LANZHOU, June 1 (Xinhua) -- A research team recently completed a "physical check" on the renowned, over 600-year-old Xi'an ancient city walls in northwest China's Shaanxi Province. The check was aided by the use of high-energy cosmic ray particles and all of the relics were kept intact throughout the process.
This high-tech scan was carried out by China's first homegrown non-destructive imaging system of cosmic ray muons based upon plastic scintillator.
With six observation points set at the 58th section protruding from the outer walls, the equipment was able to conduct data collection and obtain images of the interior via the system. This method allows for the detection of any possible damage inside the walls, said Liu Zhiyi, professor from Lanzhou University, who leads the research team.
"This is the first domestic application of the muons imaging system in the field of cultural relics protection," Liu said, adding that his team is also preparing for possible cooperation with cultural relics preservation departments across the country, including those in charge of Maiji Mountain Grottoes and Mogao Grottoes in Gansu Province.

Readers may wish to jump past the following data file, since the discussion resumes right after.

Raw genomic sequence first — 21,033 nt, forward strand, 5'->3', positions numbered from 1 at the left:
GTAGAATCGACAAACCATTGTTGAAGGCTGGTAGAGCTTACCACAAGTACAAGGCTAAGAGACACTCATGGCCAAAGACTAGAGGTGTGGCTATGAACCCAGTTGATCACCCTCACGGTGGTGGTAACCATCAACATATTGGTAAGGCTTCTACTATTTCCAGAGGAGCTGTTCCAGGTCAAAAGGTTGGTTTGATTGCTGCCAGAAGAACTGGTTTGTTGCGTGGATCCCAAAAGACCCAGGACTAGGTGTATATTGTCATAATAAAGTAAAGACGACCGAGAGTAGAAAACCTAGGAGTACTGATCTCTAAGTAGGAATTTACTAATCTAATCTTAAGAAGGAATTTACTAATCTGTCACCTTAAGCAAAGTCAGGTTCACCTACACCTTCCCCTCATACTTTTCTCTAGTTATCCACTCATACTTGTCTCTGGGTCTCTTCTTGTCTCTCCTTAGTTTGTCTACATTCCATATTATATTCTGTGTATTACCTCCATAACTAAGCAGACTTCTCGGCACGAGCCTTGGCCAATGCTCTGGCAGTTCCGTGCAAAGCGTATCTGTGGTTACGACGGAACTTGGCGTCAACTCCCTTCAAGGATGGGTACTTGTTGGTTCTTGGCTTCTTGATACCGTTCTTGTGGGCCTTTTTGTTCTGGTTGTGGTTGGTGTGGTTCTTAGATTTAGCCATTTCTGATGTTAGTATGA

Xi'an boasts one of China's most well-preserved ancient city walls. It is of great value in the study of urban construction, history, culture, military defense, and architecture in ancient Chinese society. However, after hundreds of years, some parts of the walls have sunk or collapsed. Some of the lesions are embedded deep in the wall, posing more challenges for archaeological conservators in relic detection and restoration.
Similar muons imaging technologies have long been adopted in the field of international archaeology. As early as in 2017, a joint research team scanned the Great Pyramid of Giza, widely known as Khufu Pyramid, in Egypt. The scans revealed a newly discovered 30-meter-long void space, which is believed to be a secret chamber and may help reveal how the great ancient monument was built.